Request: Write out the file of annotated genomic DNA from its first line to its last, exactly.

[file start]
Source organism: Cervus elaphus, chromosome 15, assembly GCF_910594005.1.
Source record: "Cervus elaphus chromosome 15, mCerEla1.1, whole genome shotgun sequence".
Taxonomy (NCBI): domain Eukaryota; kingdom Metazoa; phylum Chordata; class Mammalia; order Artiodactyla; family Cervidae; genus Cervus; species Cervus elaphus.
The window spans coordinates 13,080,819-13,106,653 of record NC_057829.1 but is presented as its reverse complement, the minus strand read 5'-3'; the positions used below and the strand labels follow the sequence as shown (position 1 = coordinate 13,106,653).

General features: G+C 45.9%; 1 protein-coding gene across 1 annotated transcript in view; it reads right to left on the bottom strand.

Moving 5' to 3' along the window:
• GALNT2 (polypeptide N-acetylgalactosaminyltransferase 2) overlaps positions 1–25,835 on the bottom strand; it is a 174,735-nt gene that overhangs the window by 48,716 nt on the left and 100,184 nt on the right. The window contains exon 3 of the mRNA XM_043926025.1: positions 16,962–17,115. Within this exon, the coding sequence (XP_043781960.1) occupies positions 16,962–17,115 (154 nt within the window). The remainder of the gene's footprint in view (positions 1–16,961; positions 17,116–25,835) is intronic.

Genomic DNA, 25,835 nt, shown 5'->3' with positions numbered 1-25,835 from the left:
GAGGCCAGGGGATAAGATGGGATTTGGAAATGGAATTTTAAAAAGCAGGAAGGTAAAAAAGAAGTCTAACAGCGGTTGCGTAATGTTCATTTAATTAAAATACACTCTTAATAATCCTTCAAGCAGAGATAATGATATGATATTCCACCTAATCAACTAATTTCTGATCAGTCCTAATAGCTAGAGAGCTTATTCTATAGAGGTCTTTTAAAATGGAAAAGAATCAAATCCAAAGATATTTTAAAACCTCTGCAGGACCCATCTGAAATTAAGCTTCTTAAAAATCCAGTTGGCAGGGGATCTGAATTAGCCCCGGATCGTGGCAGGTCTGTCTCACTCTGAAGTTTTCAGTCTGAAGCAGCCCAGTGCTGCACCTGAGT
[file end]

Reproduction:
Source organism: Cervus elaphus, chromosome 15, assembly GCF_910594005.1.
Source record: "Cervus elaphus chromosome 15, mCerEla1.1, whole genome shotgun sequence".
Taxonomy (NCBI): domain Eukaryota; kingdom Metazoa; phylum Chordata; class Mammalia; order Artiodactyla; family Cervidae; genus Cervus; species Cervus elaphus.
The window spans coordinates 13,080,819-13,106,653 of record NC_057829.1 but is presented as its reverse complement, the minus strand read 5'-3'; the positions used below and the strand labels follow the sequence as shown (position 1 = coordinate 13,106,653).

General features: G+C 45.9%; 1 protein-coding gene across 1 annotated transcript in view; it reads right to left on the bottom strand.

Moving 5' to 3' along the window:
• GALNT2 (polypeptide N-acetylgalactosaminyltransferase 2) overlaps positions 1–25,835 on the bottom strand; it is a 174,735-nt gene that overhangs the window by 48,716 nt on the left and 100,184 nt on the right. The window contains exon 3 of the mRNA XM_043926025.1: positions 16,962–17,115. Within this exon, the coding sequence (XP_043781960.1) occupies positions 16,962–17,115 (154 nt within the window). The remainder of the gene's footprint in view (positions 1–16,961; positions 17,116–25,835) is intronic.

Genomic DNA, 25,835 nt, shown 5'->3' with positions numbered 1-25,835 from the left:
GAGGCCAGGGGATAAGATGGGATTTGGAAATGGAATTTTAAAAAGCAGGAAGGTAAAAAAGAAGTCTAACAGCGGTTGCGTAATGTTCATTTAATTAAAATACACTCTTAATAATCCTTCAAGCAGAGATAATGATATGATATTCCACCTAATCAACTAATTTCTGATCAGTCCTAATAGCTAGAGAGCTTATTCTATAGAGGTCTTTTAAAATGGAAAAGAATCAAATCCAAAGATATTTTAAAACCTCTGCAGGACCCATCTGAAATTAAGCTTCTTAAAAATCCAGTTGGCAGGGGATCTGAATTAGCCCCGGATCGTGGCAGGTCTGTCTCACTCTGAAGTTTTCAGTCTGAAGCAGCCCAGTGCTGCACCTGAGT